Insights into Editorial: Delhi air pollution: Why graded action is a good idea, but tough to implement
The EPCA, empowered by the Centre to roll out the graded response action against air pollution in Delhi and NCR towns, may come out with the first set of directives shortly. The union Environment Ministry recently notified a ‘Graded Response Action Plan’ against air pollution for Delhi and the National Capital Region. The plan puts governments under the lens and holds out the promise of improvement in air quality, if followed properly.
The plan was prepared by the Supreme Court-mandated Environment Pollution Control Authority (EPCA), which held meetings with stakeholders from all states over several months.
The formation of Environment Pollution Control Authority (EPCA), an SC-mandated body that has over a dozen members, was notified in 1998 by the Union Environment Ministry under the Environment Protection Act.
What does a ‘graded response’ to air pollution mean?
A graded response lays down stratified actions that are required to be taken as and when the concentration of pollutants, in this case particulate matter, reaches a certain level.
- At the current level of pollution, that is oscillating between poor and moderate, the measures that are to be enforced under GRAP include strict ban on garbage burning, closing brick kilns, mechanised sweeping of roads, enforcing ban on fire-crackers among others.
- If pollution climbs to the next level, very poor, tougher measures are to be enforced including hiking parking fees by up to 4%, banning diesel generator sets and increasing frequency of metro.
- Under the plan, odd-even car rationing scheme and halt on construction activities may be imposed across Delhi-NCR if air quality remains at the emergency level for 48-hours.
- Importantly, unlike the two rounds of odd-even car rationing scheme implemented last year, any such future action under the graded plan when pollution touches emergency level will also have two-wheelers under its ambit.
- The plan is not restricted to just the Centre and the state government of Delhi. Neighbouring states also have to play their parts as environmental problems always spill over borders.
How will the system work practically?
The concentration of pollutants will be communicated to EPCA by a task force that will primarily comprise officials from the respective pollution control boards and India Meteorological Department. This will be an average for the entire city.
- The job of ensuring implementation of the action plan will be EPCA’s, which will delegate the responsibility to the concerned departments. According to EPCA’s report, at least 16 agencies will have to work together to implement the various parts of the plan.
- These include the municipal corporations of all NCR towns, the traffic police, police, transport departments, Delhi Metro Rail Corporation, Delhi Transport Corporation, Resident Welfare Associations, Public Works Departments and Central Public Works Department, Chief Controller of Explosives, and the Petroleum and Explosives Safety Organisation. Each body has been set a task that it will have to carry out when EPCA asks it to, based on the concentration of pollutants.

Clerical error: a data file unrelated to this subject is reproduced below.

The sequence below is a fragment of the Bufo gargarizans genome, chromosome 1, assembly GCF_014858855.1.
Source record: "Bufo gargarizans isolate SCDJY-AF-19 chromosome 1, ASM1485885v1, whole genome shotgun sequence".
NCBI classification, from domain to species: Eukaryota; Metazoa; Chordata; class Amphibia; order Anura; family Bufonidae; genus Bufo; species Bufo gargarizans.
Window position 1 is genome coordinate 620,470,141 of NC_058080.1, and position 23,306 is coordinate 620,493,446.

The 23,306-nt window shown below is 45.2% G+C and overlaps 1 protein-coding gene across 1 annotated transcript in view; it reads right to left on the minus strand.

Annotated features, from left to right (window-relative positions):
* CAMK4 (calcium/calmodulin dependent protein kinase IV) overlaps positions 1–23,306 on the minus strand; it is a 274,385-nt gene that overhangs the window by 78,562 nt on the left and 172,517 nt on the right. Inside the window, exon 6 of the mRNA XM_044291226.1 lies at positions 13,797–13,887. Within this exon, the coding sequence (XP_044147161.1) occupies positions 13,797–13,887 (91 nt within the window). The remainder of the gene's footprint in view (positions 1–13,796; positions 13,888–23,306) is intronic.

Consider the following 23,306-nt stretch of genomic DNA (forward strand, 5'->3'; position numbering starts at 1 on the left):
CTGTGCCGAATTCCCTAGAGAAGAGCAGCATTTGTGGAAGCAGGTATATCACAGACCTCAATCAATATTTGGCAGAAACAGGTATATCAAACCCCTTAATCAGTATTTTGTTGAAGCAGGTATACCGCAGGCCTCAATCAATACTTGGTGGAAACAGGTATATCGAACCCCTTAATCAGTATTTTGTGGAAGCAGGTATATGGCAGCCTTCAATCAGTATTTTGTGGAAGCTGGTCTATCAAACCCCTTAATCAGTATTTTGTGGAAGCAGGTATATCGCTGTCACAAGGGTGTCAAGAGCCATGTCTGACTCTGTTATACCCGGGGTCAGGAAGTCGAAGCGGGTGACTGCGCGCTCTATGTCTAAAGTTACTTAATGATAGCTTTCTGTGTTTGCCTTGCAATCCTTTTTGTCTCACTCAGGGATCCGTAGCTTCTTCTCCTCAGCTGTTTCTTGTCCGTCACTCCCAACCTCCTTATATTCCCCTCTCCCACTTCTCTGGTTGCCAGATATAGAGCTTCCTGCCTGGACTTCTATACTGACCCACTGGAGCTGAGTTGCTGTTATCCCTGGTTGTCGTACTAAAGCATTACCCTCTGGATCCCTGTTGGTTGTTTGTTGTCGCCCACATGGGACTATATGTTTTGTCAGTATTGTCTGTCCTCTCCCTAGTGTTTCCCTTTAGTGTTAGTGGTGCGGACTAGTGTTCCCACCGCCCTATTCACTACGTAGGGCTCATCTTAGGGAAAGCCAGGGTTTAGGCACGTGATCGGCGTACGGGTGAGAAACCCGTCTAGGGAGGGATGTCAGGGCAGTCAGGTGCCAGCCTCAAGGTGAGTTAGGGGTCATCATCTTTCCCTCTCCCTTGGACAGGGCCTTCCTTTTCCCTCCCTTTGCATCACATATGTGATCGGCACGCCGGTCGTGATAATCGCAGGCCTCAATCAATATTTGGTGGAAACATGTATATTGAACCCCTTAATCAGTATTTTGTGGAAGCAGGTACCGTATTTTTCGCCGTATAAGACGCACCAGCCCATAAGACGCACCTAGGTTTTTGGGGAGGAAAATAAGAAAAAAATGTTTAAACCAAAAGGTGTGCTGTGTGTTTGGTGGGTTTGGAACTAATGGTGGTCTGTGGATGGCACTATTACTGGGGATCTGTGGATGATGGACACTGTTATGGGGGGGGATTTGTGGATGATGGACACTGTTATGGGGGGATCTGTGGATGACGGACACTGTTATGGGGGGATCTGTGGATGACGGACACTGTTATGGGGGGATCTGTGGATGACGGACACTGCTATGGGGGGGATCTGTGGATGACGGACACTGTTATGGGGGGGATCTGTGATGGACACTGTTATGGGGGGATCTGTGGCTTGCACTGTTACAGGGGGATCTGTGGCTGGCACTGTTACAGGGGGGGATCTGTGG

What are the challenges in implementing the plan?
A large number of agencies, from different states, will have to work together — this in itself is a huge challenge. That a coordination agency — EPCA — has been appointed is the silver lining.
- Some agencies have already pointed out problems in implementing the plan. During an air quality emergency, for example, odd-even has to be imposed. The Delhi government has, however, stated that it will be very difficult to implement the scheme without a notice of at least a week, so that alternative arrangements for public transport can be made and an awareness drive launched.
- The municipal corporations, which have to hike parking rates by 3-4 times if the air quality is very poor, have to hold an elaborate meeting each time they change these rates.
- A system will have to be devised, experts say, to smooth out these problems. The next month is expected to see a flurry of meetings involving all concerned agencies, especially pollution control authorities and state governments.
Now that the situation is alarming, India’s fight against air pollution must assume a sense of urgency. Examples around the world, particularly Beijing in the recent past, show that air quality can improve if governments make it a priority. It’s important to, in the first place, have accurate air quality measurements all across our cities to give us a real-time indication of the extent of the problem. Only that, in combination with trying out a variety of measures suggested by experts, can tell us what works and what doesn’t.
Given the stakes involved and the fact that environmental fallouts cannot be confined within state borders, all stakeholders must work together to improve air quality in India. They should also search for long-term solutions which minimise economic costs. Enhanced investment in public transport, for instance, can mitigate the environmental fallout and also yield economic benefits.
Involvement of Supreme Court in this issue is a significant moment in India’s battle for clean air, emphasising the need for a comprehensive plan presenting systemic solutions and reminding governments that a plan can be executed successfully only if all stakeholders work in tandem. This template should also be adapted for other Indian cities that suffer appalling air quality. Air pollution extracts an enormous price in terms of health, particularly of children. Combating it must become a governance priority.
What role could the Supreme Court play in addressing the problem of increasing pollution in Indian metros? Will it have any impact? Critically analyse. (200 Words)